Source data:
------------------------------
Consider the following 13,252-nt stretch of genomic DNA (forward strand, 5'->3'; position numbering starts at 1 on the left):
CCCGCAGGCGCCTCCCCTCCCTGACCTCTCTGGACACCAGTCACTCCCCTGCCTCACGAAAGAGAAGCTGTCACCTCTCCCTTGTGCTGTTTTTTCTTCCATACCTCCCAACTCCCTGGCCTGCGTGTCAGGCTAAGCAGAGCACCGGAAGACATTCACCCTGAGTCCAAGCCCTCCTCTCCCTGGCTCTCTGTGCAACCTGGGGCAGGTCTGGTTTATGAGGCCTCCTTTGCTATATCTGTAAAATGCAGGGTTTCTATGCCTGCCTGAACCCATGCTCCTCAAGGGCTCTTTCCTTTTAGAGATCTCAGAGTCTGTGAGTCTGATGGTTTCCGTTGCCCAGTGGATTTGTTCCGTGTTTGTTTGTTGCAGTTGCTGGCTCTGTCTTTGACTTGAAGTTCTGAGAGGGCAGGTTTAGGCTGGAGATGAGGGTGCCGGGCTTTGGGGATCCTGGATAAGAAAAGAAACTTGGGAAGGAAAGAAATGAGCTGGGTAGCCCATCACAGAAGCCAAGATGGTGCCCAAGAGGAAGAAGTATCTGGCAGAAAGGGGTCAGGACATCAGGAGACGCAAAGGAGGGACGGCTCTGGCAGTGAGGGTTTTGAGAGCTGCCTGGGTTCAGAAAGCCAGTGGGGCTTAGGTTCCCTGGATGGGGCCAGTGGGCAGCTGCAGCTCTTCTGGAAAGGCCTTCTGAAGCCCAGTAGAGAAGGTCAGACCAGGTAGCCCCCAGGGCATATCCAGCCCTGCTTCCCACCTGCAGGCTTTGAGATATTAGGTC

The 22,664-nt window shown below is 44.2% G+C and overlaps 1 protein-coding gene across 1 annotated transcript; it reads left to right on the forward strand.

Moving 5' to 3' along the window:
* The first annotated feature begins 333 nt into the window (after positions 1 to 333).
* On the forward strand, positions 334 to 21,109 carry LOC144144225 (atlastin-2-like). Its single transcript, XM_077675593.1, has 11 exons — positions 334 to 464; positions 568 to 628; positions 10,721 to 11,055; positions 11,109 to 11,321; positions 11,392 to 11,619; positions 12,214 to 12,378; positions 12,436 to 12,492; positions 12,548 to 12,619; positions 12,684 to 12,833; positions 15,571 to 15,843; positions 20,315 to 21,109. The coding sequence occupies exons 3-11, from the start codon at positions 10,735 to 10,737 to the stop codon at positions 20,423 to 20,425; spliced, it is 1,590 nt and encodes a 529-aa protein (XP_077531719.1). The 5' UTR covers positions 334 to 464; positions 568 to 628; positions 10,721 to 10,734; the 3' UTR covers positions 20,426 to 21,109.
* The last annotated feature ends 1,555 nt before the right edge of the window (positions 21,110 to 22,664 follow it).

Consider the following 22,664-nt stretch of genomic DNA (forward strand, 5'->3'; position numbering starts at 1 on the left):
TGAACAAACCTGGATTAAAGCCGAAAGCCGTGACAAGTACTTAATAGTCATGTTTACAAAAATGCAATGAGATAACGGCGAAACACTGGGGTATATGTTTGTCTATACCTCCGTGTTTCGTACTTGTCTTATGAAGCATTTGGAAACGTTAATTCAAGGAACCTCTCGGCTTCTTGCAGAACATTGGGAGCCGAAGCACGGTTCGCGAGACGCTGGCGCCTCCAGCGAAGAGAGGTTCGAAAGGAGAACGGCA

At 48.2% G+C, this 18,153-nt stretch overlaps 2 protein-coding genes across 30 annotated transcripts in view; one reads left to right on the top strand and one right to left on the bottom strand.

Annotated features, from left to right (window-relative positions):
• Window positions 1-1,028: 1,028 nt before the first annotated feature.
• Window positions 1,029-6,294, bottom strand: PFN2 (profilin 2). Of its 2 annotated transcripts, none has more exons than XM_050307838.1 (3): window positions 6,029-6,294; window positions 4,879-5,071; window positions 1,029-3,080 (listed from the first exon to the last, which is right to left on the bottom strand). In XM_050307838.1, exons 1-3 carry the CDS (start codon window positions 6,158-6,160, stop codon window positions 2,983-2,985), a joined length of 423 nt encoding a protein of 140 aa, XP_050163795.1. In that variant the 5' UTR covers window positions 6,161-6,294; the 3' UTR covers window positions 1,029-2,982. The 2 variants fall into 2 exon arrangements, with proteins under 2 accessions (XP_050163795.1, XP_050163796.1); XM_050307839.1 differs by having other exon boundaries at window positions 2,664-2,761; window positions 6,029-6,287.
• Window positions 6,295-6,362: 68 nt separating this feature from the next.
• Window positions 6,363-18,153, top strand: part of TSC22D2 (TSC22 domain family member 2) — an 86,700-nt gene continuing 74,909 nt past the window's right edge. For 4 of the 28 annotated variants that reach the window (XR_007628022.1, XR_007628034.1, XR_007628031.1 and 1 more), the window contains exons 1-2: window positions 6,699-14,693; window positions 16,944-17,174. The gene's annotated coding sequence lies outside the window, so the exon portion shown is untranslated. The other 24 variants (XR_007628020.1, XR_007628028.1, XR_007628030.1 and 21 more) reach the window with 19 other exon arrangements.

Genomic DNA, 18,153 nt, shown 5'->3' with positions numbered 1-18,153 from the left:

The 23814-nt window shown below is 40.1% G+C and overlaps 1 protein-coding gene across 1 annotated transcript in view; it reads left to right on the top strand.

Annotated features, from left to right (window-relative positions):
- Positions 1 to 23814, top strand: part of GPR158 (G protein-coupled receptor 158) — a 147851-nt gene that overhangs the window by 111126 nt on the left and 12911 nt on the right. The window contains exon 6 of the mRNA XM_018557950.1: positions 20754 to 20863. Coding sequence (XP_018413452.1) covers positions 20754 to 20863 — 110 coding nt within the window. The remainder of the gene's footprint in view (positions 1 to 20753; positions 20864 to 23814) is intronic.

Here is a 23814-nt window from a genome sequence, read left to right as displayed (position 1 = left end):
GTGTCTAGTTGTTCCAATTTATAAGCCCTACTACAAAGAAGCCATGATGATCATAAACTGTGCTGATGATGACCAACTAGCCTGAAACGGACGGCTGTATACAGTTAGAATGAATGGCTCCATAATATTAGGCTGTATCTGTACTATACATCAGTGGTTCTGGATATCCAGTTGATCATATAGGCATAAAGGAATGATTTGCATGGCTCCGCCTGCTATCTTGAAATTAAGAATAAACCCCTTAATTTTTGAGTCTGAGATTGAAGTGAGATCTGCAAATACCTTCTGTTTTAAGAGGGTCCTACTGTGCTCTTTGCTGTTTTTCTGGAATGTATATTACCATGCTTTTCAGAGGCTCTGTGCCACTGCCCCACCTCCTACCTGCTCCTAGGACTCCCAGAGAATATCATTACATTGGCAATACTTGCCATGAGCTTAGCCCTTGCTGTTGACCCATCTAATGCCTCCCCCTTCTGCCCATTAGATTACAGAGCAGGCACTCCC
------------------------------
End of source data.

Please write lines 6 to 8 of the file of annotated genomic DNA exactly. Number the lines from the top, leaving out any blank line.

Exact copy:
* On the forward strand, positions 334 to 21,109 carry LOC144144225 (atlastin-2-like). Its single transcript, XM_077675593.1, has 11 exons — positions 334 to 464; positions 568 to 628; positions 10,721 to 11,055; positions 11,109 to 11,321; positions 11,392 to 11,619; positions 12,214 to 12,378; positions 12,436 to 12,492; positions 12,548 to 12,619; positions 12,684 to 12,833; positions 15,571 to 15,843; positions 20,315 to 21,109. The coding sequence occupies exons 3-11, from the start codon at positions 10,735 to 10,737 to the stop codon at positions 20,423 to 20,425; spliced, it is 1,590 nt and encodes a 529-aa protein (XP_077531719.1). The 5' UTR covers positions 334 to 464; positions 568 to 628; positions 10,721 to 10,734; the 3' UTR covers positions 20,426 to 21,109.
* The last annotated feature ends 1,555 nt before the right edge of the window (positions 21,110 to 22,664 follow it).

Consider the following 22,664-nt stretch of genomic DNA (forward strand, 5'->3'; position numbering starts at 1 on the left):